The result: people approaching musicians who are actually playing ITM very nicely and asking them if they know any of the "real Irish music" like what they heard at Riverdance.


2) Bands in areas far removed from the source that do cheap imitations of experimental Irish trad bands and have success playing to an audience that is uneducated about ITM.

The result: people who have no previous exposure to ITM will be convinced that this is ITM and when they hear the actual music will think it’s not the "real Irish music." (I’ve seen this too)


3) Musicians inventing their own technique before ever bothering to learn the established technique.

The result: these musicians might gain an audience and enjoy some success for playing what is essentially their own made up version of ITM and then be asked to give workshops and such thus disseminating their made up technique that masquerades as the real thing to clueless people who might be sincerely interested in learning ITM.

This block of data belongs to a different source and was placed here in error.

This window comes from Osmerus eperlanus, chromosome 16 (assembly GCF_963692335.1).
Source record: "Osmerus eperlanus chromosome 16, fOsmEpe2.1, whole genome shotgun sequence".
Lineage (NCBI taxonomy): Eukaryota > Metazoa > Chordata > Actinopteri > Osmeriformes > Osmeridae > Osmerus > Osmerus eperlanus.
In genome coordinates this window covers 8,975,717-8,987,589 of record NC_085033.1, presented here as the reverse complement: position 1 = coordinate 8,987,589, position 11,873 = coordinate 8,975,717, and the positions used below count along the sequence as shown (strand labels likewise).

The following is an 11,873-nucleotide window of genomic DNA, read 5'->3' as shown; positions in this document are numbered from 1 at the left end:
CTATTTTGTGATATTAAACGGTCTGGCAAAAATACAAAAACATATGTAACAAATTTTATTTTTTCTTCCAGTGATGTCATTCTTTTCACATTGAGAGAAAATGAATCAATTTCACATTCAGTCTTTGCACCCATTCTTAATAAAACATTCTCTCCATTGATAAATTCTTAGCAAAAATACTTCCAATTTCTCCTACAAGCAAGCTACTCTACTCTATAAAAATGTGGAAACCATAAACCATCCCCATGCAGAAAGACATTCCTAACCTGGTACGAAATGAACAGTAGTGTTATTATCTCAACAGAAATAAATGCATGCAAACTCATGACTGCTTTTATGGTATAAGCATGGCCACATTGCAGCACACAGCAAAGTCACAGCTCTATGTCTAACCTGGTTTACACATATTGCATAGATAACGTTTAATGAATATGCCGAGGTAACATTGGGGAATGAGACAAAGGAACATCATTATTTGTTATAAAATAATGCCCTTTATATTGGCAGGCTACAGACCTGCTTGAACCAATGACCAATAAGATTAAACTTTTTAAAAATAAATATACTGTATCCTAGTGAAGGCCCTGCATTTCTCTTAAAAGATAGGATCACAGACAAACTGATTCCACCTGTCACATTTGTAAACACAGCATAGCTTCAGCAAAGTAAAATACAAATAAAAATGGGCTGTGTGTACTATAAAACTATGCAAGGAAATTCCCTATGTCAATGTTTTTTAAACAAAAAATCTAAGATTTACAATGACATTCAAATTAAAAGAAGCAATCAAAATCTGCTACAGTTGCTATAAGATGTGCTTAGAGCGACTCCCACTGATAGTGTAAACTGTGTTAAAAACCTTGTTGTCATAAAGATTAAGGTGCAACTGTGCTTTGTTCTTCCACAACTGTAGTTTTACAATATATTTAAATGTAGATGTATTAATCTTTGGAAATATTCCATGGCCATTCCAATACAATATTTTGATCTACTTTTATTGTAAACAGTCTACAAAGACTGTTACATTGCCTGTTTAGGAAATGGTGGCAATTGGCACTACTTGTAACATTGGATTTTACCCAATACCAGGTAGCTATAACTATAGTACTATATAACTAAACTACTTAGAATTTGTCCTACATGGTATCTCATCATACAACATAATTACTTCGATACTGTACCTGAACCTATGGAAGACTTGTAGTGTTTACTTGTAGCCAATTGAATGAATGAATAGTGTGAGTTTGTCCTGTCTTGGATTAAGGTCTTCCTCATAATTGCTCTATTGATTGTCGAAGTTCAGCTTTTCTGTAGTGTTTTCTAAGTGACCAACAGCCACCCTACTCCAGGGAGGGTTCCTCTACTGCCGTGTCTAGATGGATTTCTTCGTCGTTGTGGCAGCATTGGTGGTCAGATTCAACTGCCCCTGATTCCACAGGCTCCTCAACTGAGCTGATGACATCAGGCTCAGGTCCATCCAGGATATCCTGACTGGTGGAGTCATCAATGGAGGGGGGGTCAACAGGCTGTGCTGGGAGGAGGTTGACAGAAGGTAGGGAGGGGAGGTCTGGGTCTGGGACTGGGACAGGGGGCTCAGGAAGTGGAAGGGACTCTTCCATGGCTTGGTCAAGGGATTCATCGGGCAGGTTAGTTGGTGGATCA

~~~

These threats only happen in remote locations far away from Ireland. The Irish music phenomenon is spreading the music around the globe, but there are limited threats along the way. Thank God the music is being well looked after in places like Clare so that people will still be able to trace ITM back to its source and appreciate the distinction that has given this music it’s ageless depth and beauty.

Re: Are we losing the tradition to academics and commercialism?

Yes to ceolachan’s question: I cast flies into the saltwiter. We have a world class striper fishery here in Massachusetts. I tie my own too. You fish?